We’ve been hearing in the hymnography over the last few days of this parallel of Christ being held in the womb of Mary and being held in the arms of Symeon. It’s even in the Kontakion—“You who sanctified the virginal womb and blessed the arms of Symeon.” This is another enwombing or bearing of the Word. “And then the soul will be able to say and to sing with understanding, (Isaiah 26:17:) on account of the fear of you O Lord we have conceived in the womb and we went into labor and gave birth to the spirit of salvation.” You don’t have to go to St. Anthony or St. Basil—it’s all the way back in the prophets and Deuteronomy. The tradition is there but you have to know what you’re looking for, to understand anthropology. “If you have this treasure in your vessel of clay, this means that the one who said let light shine from the darkness has shone in your heart the light of knowledge of the Gospel. For if Christ dwells in you this means that God has made His abode and dwelling place in you. If, that is, you have been accounted worthy of becoming a temple of God.” This is Pauline language. “You have become a temple of God through the purity of your heart so that the spirit of God now dwells in you and fills you with the assurance of faith. Once we were children of Eve, now we are children of Mary. Once we were under the sway of evil thoughts, now we are under the sway of the Holy Spirit.”
This Macarian sermon is probably a fourth century text but if we jump to the thirteenth and fourteenth centuries we’ll find similar language. There is a passage of Gregory of Sinai from the Philokalia in which he plays out this idea of the seed of the Holy Spirit through the life of Christ so that the life of Christ is two things—the historical life of Christ and a spiritual allegory for the life of the believer. He says “everyone baptized into Christ must pass progressively through all the stages of Christ’s own life. For in Baptism he receives the power to progress and through the commandments he can discover and learn how to accomplish such progression. To Christ’s conception corresponds the foretaste of the gift of the Holy Spirit. To His Nativity, the actual experience of joyousness; to His Baptism the cleansing force of the fire of the Spirit; to His Transfiguration, the contemplation of the Divine light; to His Crucifixion, the dying to all things; to His burial, the indwelling of Divine love buried in the heart; to His Resurrection the soul’s life-quickening resurrection; and to His Ascension, Divine ecstasy and the transport of the intellect to God.” Every major Gospel event becomes a type or pattern for the Christian life. The inwardness is essential because that’s the path to the indwelling of the Spirit within us, and when we’re far from this we’re far from the source of our own salvation.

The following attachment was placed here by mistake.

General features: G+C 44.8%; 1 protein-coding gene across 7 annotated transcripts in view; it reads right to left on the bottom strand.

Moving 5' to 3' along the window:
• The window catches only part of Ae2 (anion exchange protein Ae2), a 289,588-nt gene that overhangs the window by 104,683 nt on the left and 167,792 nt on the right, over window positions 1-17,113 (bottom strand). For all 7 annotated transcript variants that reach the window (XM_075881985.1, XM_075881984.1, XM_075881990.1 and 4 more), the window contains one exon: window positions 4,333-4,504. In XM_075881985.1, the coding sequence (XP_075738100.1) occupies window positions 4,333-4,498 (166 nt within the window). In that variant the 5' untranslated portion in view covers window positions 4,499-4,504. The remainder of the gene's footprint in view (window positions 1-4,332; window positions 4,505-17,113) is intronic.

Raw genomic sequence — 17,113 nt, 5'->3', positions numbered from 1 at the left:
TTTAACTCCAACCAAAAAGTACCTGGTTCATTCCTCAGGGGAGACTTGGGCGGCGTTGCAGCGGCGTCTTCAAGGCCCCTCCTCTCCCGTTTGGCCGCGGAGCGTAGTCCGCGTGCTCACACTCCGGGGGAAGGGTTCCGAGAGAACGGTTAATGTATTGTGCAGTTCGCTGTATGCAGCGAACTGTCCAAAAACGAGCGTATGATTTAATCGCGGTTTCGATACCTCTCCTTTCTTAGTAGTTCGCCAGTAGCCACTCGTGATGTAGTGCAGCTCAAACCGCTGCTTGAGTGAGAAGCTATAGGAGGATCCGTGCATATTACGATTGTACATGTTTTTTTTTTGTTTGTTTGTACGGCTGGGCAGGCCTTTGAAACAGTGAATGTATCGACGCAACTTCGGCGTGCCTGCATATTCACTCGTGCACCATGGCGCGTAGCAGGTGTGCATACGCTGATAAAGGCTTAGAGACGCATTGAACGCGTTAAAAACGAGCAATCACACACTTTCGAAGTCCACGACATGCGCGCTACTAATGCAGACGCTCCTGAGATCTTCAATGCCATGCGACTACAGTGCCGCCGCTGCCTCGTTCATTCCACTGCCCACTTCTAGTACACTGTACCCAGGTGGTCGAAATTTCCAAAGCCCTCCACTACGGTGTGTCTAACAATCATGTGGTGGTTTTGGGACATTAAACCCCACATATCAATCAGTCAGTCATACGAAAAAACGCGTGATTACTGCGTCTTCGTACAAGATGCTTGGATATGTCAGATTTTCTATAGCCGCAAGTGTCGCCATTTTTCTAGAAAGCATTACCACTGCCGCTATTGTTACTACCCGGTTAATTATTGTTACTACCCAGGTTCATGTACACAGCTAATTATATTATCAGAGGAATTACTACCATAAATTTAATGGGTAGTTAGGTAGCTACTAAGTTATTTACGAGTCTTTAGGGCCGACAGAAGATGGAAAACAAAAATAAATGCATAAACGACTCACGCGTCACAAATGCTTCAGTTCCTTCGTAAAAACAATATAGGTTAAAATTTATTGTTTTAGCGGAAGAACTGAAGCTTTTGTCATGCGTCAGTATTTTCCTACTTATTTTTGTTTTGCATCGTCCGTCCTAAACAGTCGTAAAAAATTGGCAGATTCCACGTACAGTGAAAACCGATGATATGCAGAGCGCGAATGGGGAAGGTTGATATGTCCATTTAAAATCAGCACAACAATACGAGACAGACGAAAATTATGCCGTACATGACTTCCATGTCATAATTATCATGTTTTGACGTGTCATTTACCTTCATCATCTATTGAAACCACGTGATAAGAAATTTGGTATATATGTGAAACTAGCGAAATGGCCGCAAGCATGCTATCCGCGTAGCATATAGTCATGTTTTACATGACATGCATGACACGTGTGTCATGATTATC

~ “Prayer of the Heart in an Age of Technology and Distraction” delivered by Fr. Maximos (Constas) on Feb. 2014 to the clergy of diocese of LA and the West of Antiochian of N. America at the invitation of His Eminence Metropolitan Joseph. The audio version of this lecture first appeared on Patristic Nectar Publications, and is published here by permission.
Fr. Maximos is the presidential research scholar at Holy Cross Greek Orthodox School of theology in Brookline, MA. He is an Athonite monk, one-time professor at Harvard Divinity School, accomplished author and translator and lectures internationally in both academic and parochial venues.